Healthy diet and moderate exercise during pregnancy reduces gestational diabetes risk

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Eating healthily and exercising regularly can help pregnant women avoid gestational diabetes and requiring a caesarian section, according to a new study.
The findings, which have been published in the BMJ, showed eating a healthy diet and exercising lowered a pregnant woman’s weight, on average, by 0.7 kg. The odds of them requiring a caesarean section were cut by about 10 per cent.

Around 25 per cent of births in the UK are caesarian section, which can lead to risks such as infections for the mother and breathing difficulties for the baby.
The results came from a meta-analysis reviewing more than 12,000 women who had previously been involved in trials across 16 countries.
Scientists from Queen Mary University of London (QMUL) compared results from trials involving different diet and exercise interventions.
The lifestyle changes were associated with a 24 per cent reduction in diabetes in pregnancy. Over one in 10 women experience gestational diabetes, a condition that specifically develops during pregnancy if the body becomes resistant to insulin.
Professor Shakila Thangaratinam from QMUL’s Barts Research Centre for Women’s Health said: “For every 40 mothers who follow a healthy diet and [get] moderate exercise, one less woman will end up with a caesarean section.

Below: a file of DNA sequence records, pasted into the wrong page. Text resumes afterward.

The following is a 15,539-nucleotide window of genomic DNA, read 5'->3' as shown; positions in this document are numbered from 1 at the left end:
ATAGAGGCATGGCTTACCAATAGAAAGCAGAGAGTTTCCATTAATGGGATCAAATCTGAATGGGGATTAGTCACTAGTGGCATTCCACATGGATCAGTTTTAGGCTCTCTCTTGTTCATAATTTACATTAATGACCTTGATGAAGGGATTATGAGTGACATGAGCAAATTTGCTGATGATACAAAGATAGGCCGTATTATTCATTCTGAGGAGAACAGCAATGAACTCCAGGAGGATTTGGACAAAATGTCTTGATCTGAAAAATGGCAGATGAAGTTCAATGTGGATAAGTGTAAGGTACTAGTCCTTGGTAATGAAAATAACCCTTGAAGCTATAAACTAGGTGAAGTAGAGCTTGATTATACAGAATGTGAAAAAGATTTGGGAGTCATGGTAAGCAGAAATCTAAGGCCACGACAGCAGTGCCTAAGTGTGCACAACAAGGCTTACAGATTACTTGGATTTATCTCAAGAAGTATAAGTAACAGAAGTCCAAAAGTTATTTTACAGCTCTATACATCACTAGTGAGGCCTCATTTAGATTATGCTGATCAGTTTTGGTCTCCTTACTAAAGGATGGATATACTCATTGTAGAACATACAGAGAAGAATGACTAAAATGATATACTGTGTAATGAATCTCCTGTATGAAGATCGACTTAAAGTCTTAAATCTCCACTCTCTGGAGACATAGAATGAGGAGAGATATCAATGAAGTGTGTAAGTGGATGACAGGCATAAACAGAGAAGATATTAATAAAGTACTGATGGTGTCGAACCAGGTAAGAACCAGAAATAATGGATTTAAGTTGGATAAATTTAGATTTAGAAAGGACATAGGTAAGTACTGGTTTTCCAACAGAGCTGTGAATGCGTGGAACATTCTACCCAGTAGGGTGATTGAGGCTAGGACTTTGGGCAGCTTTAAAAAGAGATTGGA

“Often with interventions like these, certain groups benefit more than others, but we’ve shown that diet and physical activity has a beneficial effect across all groups, irrespective of your Body Mass Index (BMI), age or ethnicity; so these interventions have the potential to benefit a huge number of people.”
Thangaratinam says the findings are important because it is often thought that pregnant women shouldn’t exercise because it might harm the baby.
“We show that the babies are not affected by physical activity or dieting, and that there are additional benefits including a reduction in maternal weight gain, diabetes in pregnancy, and the risk of requiring a caesarean section.
“This should be part of routine advice in pregnancy, given by practitioners as well as midwives. Now that we’re able to link the advice to why it’s beneficial for mothers-to-be, we hope mothers are more likely to adopt these lifestyle changes.”
Despite the positive effects of healthy eating and physical activity, there was no real evidence to suggest the interventions helped avoid stillbirth, underweight or overweight births, or admission to a neonatal intensive care unit.